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Linking Communities Through Their Common History

This research is being done to determine how communities are related to each other in order to learn more about the history of human groups and their settlement patterns along the North Slope of Alaska. Specifically, we are interested in the following questions:

  • How are communities across the North Slope related to one another? What are their unique histories/prehistories?
  • What is the history/prehistory of the Inupiat people? What is the common history that links communities together?
  • What is the history/prehistory of populations in the North American Arctic? What is the place of the Inupiat and their ancestors in this history?

We learn about history and prehistory from community elders, historians, and archaeologists. Our history and prehistory also leave traces behind in our genes. Studying genetic variation allows us to understand demographic (population size) history, human migrations and relationships between the people who live along the North Slope today, and those that lived in this area in the past.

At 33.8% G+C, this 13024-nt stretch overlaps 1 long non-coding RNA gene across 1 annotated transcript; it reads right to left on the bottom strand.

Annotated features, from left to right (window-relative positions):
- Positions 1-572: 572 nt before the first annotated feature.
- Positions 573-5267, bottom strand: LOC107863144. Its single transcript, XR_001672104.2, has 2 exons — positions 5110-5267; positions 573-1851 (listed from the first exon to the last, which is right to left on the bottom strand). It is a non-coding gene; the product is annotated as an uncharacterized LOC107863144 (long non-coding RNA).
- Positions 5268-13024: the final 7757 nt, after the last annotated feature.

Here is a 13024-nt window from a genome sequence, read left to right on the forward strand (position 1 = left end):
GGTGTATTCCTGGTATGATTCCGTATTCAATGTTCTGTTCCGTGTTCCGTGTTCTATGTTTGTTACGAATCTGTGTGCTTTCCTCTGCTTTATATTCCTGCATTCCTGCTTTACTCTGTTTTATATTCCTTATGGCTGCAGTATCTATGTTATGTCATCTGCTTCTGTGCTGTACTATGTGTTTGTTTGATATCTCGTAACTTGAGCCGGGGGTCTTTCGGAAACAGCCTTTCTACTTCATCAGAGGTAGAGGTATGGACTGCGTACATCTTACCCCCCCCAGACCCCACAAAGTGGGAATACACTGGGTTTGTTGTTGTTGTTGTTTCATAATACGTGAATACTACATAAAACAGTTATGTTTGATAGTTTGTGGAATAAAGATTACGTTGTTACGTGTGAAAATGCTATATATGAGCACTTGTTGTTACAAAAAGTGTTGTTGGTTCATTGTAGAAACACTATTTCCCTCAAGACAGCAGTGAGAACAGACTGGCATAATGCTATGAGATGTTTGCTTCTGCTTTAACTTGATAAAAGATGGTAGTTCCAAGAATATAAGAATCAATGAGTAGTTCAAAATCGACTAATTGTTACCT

In our study we collected saliva (spit) samples, from which genetic material (DNA) was extracted, from Inupiat volunteers residing in communities across the North Slope of Alaska. We are typing different genetic markers and estimating their frequencies in these populations to address the questions above. For example, we have examined mitochondrial DNA markers, which you inherit from your mother, Y chromosome markers which males inherit from their fathers, and autosomal markers, which you inherit from both parents.


M. Geoffrey Hayes, PhD
Assistant Professor
Division of Endocrinology, Metabolism and Molecular Medicine
Northwestern University Feinberg School of Medicine